Mode of Delivery

      Counseling on the mode of delivery is complex and involves a multidisciplinary approach, with attention paid to the patient's surgical history, anatomy, degree of fecal and urinary continence, current pregnancy comorbidities, and reproductive life plans. Women with a previous cloacal repair, vaginal interposition, or urinary reconstruction are typically counseled to avoid vaginal delivery.
      • Breech L.
      Gynecologic concerns in patients with anorectal malformations.
      • Hendren W.H.
      Cloaca, the most severe degree of imperforate anus: experience with 195 cases.
      • Thomas J.C.
      • Adams M.C.
      Female sexual function and pregnancy after genitourinary reconstruction.
      • Body G.
      • Lansac J.
      • Lanson Y.
      • et al.
      Exstrophy of the bladder and pregnancy.
      Although we acknowledge the paucity of evidence-based data, we agree with this recommendation on the basis of unique anatomic features in this population after cloacal reconstruction. All cloaca patients have undergone some type of repair of the vagina and perineal body, which likely places them at an increased risk of damage to the vagina and/or perineal body as a result of vaginal delivery, because previously repaired/scarred tissue does not stretch as well as unrepaired tissue. They theoretically have an increased risk of obstetrical anal injury, and higher-grade perineal lacerations might result, potentially resulting in impaired fecal continence. Furthermore, a reconstructed urethra, bladder, and/or bladder neck might suffer functionally from significant trauma caused by vaginal delivery.
      • Rintala R.
      • Luukkonen P.
      • Järvinen H.J.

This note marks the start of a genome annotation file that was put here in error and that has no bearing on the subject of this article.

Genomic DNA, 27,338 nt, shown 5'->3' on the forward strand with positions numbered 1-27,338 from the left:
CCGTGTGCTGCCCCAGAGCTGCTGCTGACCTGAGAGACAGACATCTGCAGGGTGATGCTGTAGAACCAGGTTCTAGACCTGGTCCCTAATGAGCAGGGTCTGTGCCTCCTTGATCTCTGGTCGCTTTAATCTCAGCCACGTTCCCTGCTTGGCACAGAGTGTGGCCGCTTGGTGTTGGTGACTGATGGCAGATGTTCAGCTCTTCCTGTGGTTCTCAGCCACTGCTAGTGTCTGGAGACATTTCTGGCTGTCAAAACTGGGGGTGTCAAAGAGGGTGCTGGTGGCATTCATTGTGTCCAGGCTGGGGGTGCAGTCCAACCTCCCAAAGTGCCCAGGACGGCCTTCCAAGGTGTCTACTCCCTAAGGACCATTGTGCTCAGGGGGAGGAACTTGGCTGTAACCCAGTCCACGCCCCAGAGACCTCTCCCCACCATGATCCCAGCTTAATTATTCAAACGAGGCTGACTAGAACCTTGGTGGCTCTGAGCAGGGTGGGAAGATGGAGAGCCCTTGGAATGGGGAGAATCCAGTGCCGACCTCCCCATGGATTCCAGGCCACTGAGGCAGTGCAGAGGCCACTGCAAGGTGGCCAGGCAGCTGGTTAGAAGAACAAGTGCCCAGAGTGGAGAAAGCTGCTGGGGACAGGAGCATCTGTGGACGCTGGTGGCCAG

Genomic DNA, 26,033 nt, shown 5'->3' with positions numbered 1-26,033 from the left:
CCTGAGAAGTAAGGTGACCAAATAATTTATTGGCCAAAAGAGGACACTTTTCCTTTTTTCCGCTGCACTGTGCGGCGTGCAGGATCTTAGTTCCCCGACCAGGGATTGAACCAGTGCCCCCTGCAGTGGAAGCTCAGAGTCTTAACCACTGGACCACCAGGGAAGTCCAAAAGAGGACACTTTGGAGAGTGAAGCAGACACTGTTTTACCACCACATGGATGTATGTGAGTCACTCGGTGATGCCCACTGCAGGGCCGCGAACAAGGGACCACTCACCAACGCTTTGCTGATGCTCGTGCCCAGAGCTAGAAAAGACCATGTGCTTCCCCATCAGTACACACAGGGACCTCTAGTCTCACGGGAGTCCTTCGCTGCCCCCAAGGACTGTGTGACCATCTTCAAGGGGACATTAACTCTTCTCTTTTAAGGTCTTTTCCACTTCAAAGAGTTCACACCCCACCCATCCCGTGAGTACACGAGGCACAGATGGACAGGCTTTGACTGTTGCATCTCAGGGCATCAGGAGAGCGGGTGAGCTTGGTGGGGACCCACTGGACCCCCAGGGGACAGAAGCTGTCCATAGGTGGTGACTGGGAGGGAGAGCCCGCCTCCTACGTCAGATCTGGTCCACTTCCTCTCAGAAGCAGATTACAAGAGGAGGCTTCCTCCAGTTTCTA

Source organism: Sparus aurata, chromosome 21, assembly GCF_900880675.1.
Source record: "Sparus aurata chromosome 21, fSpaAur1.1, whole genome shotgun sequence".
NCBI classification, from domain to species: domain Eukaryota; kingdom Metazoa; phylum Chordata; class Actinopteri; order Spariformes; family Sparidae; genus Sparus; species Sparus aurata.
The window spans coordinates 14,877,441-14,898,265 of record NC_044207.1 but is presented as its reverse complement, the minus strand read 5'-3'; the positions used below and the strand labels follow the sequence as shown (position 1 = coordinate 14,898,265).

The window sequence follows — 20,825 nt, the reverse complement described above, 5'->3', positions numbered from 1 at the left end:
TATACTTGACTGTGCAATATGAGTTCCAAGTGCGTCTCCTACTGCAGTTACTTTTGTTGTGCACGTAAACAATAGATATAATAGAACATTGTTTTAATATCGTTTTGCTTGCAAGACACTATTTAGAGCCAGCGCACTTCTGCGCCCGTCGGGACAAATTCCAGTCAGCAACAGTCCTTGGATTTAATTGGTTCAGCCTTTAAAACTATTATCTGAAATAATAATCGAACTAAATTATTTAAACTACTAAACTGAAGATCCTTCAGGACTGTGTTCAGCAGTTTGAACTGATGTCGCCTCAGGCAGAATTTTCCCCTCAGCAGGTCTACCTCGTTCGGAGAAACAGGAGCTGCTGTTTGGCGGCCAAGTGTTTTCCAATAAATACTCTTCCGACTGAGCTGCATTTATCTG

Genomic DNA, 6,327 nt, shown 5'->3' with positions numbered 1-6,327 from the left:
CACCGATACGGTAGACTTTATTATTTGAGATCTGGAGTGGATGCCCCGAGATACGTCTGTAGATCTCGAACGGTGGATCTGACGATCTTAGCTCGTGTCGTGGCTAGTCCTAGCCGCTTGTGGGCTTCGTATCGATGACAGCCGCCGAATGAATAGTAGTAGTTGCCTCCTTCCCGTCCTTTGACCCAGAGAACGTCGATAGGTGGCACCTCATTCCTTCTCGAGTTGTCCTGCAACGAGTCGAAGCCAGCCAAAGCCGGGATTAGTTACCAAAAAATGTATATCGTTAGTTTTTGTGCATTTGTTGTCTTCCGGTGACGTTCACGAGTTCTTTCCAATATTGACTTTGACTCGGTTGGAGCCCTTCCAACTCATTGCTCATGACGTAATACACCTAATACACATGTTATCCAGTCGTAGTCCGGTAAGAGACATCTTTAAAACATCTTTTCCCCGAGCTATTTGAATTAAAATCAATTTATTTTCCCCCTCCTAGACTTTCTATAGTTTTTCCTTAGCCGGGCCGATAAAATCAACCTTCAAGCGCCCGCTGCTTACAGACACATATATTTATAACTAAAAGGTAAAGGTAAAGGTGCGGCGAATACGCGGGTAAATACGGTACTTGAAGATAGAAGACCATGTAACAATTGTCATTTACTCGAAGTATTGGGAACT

Surgical repair of vulvar anus in adults.
      Although a reconstructed vagina could be fully functional for menstrual egress and coitus, the presence of stenosis scarring might make it difficult to perform transvaginal sonography or a digital cervical examination. Limited access to the cervix (or cervices) makes assessment difficult in patients with threatened preterm labor.
      Although we do believe that cesarean section is safer in the cloaca malformation population, it is not without risks. The high rate of vaginal interposition (which depends on a single vascular pedicle, usually a branch of the left colic artery), reconstructed urethra and bladder, continent stomas such as Malone appendicostomy or Mitrofanoff appendicovesicostomy, and the presence of pelvic adhesions, make cesarean section difficult in these patients.
      • Jakobi P.
      • Solt I.
      • Bar-Maor J.A.
      • et al.
      Delivery following colon interposition.
      Previous surgical reconstructions and distorted pelvic anatomy increase the risk of damage to surrounding structures; particularly if mobilization of the uterus is necessary or preferred during closure of the hysterotomy, or if the closure of the hysterotomy incision is not done in situ, but rather after lifting the uterus through the abdominal incision, a common practice of many obstetricians.
      • Jakobi P.
      • Solt I.
      • Bar-Maor J.A.
      • et al.
      Delivery following colon interposition.